The statewide mask mandate indoors is back, and educators and health care professionals will be required to receive the COVID-19 vaccine, Gov. J.B. Pritzker announced on Aug. 26 amid an ongoing surge in the pandemic that first arrived in Illinois in March 2020.
Masks are already mandated in Chicago, however. Chicago Public Schools has mandated vaccinations for its teachers, as has the University of Chicago for its staff and students.
Citywide cases of COVID-19 and subsequent hospitalizations have been trending down since the middle of August in Chicago, per data from the Department of Public Health.
A statement from the department relayed that less than 10% of intensive care unit beds in Chicago are occupied by COVID-19 patients (around 100 patients on Aug. 24), and around 85% of the city's ICU beds are in use. At the worst part of the pandemic's initial surge — still the worst in Chicago — there were 500 occupied ICU beds, and the department imparted then that the hospital could manage the surge.
The University of Chicago Medical Center did not provide exact current ICU figures, but 37 COVID-19 patients are being treated there. At the height of the first wave, in April 2020, there were 140.
Downstate, the story is different. Intensive care bed availability in southern Illinois is at 3%.
“That's because the regions with the lowest vaccination rates are the regions where there are fewer hospitals, and lower hospital capacity,” Pritzker said at a news conference downtown. “And those hospitals are sometimes the least well equipped to handle cases as they become more acute.”
“We are continuing to rely on experts at the (U.S. Centers for Disease Control and Prevention) and (Illinois Department of Public Health), but you don't need to be an epidemiologist to understand what's going on here. This is a pandemic of the unvaccinated.”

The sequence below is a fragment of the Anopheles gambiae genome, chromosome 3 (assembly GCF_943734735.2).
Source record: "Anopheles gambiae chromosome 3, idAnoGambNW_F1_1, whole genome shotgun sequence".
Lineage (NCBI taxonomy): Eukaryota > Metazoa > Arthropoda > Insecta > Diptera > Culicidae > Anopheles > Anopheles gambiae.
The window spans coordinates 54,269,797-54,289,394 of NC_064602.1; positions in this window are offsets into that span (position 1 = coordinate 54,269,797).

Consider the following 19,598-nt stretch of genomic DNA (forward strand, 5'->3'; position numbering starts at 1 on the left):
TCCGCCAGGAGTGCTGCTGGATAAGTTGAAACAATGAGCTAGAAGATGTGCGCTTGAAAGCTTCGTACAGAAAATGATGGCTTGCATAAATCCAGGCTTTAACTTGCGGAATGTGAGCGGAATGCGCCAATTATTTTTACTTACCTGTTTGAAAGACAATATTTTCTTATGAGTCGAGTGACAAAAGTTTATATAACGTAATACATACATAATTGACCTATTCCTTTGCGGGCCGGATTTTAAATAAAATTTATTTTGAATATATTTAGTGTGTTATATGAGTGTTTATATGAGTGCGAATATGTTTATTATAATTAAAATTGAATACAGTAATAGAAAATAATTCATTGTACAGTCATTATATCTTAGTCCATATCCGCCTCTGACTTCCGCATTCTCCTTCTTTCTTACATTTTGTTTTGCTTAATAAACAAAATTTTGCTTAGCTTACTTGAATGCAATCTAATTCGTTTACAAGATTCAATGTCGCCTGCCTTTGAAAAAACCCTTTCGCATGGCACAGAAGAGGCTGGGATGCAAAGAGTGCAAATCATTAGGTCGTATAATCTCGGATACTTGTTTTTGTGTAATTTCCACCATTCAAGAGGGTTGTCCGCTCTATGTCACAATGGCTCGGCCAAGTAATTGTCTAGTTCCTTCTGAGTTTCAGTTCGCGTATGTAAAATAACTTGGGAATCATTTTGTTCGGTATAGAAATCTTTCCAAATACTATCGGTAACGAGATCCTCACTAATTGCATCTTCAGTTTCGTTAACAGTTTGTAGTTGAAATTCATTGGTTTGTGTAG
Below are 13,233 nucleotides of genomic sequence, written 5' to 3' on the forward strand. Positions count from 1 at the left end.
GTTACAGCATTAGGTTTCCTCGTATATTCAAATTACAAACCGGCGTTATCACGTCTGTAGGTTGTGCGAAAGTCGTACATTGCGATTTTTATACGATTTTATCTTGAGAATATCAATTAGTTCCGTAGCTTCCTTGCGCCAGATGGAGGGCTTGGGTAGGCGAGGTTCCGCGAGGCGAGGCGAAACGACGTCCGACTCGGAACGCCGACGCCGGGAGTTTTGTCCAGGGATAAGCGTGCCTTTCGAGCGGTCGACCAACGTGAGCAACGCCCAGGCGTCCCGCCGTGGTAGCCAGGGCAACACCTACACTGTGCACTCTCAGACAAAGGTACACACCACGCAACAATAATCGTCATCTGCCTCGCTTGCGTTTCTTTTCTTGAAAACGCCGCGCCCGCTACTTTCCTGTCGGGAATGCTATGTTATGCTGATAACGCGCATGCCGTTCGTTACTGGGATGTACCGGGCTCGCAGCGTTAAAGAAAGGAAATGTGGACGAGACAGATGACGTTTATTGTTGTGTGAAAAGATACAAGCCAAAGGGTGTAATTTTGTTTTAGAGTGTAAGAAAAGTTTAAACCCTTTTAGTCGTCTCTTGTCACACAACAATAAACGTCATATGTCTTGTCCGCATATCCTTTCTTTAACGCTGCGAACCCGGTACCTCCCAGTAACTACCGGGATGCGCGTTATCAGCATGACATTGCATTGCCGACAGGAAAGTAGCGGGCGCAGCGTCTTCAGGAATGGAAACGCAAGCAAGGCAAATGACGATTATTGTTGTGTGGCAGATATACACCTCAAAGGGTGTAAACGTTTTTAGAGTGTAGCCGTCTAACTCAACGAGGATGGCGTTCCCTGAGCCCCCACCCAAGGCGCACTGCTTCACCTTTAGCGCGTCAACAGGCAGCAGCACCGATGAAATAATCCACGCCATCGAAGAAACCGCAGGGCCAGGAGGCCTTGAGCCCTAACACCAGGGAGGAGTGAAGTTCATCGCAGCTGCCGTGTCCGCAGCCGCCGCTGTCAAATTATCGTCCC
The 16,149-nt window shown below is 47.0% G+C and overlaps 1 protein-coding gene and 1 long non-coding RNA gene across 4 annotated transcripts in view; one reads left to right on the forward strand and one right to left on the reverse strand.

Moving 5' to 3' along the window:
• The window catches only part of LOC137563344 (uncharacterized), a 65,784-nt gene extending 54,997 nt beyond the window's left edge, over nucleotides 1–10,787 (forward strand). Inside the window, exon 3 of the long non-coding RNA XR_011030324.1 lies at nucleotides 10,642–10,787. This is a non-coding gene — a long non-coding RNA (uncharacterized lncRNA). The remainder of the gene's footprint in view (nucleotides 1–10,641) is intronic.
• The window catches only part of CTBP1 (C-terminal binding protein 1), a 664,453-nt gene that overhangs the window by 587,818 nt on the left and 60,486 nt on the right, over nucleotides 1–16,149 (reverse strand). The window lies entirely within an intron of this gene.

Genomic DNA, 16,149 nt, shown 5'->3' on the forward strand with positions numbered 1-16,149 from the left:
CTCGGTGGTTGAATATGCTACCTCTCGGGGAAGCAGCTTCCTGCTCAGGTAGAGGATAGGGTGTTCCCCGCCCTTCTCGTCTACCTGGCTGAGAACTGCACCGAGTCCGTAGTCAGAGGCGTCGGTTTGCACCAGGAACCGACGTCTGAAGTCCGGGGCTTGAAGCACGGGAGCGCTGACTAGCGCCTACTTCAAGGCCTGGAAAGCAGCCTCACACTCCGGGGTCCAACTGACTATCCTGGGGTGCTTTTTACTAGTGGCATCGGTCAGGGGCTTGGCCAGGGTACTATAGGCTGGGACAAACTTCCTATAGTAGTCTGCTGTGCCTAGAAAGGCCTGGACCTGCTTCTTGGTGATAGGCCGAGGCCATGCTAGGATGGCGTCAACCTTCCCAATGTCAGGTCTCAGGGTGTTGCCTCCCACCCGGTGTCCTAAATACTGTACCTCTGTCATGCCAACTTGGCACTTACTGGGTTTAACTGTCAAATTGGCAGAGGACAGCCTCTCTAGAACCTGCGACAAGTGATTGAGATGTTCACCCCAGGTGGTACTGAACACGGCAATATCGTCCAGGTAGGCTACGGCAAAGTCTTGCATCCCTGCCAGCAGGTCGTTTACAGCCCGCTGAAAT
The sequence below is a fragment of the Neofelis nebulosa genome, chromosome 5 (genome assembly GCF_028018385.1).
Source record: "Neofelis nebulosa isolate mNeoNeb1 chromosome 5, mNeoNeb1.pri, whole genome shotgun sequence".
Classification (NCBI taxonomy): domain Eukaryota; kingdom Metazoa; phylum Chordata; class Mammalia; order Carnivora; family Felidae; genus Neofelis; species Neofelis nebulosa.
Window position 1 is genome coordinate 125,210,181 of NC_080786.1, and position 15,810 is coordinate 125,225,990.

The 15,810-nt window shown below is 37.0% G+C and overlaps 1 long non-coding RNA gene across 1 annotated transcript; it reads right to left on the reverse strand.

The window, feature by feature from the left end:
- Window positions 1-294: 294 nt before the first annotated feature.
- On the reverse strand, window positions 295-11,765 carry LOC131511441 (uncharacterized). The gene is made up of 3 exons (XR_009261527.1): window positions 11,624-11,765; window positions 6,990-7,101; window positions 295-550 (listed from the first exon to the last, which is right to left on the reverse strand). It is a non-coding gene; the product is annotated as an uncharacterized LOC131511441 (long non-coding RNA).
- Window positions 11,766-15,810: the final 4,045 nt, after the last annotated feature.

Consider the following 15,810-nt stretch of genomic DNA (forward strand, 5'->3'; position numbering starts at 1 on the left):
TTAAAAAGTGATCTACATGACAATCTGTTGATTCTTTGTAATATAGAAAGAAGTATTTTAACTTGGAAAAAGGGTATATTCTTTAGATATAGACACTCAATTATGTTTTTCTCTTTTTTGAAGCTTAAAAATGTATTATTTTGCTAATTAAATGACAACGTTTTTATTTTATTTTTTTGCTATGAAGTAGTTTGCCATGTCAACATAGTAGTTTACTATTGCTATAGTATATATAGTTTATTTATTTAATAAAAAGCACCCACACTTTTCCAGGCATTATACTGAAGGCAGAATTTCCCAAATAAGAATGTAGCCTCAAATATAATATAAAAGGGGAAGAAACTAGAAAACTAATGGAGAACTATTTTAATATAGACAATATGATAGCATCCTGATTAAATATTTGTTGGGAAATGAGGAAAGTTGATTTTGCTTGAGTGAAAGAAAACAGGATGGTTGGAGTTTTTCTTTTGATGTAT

The current vaccination rates – nearly 53% of the state’s population is vaccinated – “are not enough to blunt the ferocity of the delta variant,” he said.
The statewide vaccine requirement goes into effect on Sept. 5 and will apply to “all P-12 teachers and staff, all higher education personnel, all higher education students, and health care workers in a variety of settings, such as hospitals, nursing homes, urgent care facilities and physician's offices,” Pritzker said.
“Individuals working in these settings who are unable or unwilling to receive their first dose of vaccine will be required to get tested for COVID-19 at least once a week, and IDPH and (the Illinois State Board of Education) may require more frequent testing in certain situations, like in an outbreak,” he said.
The CDPH impressed that too many Chicagoans are still unvaccinated, particularly in hardest-hit communities, and that nearly all cases of severe disease, hospitalization and death occur among the unvaccinated.
In two of the four lakefront mid-South Side ZIP codes, case positivities increased over the week of Aug. 15-21 from the week before, to above 5%.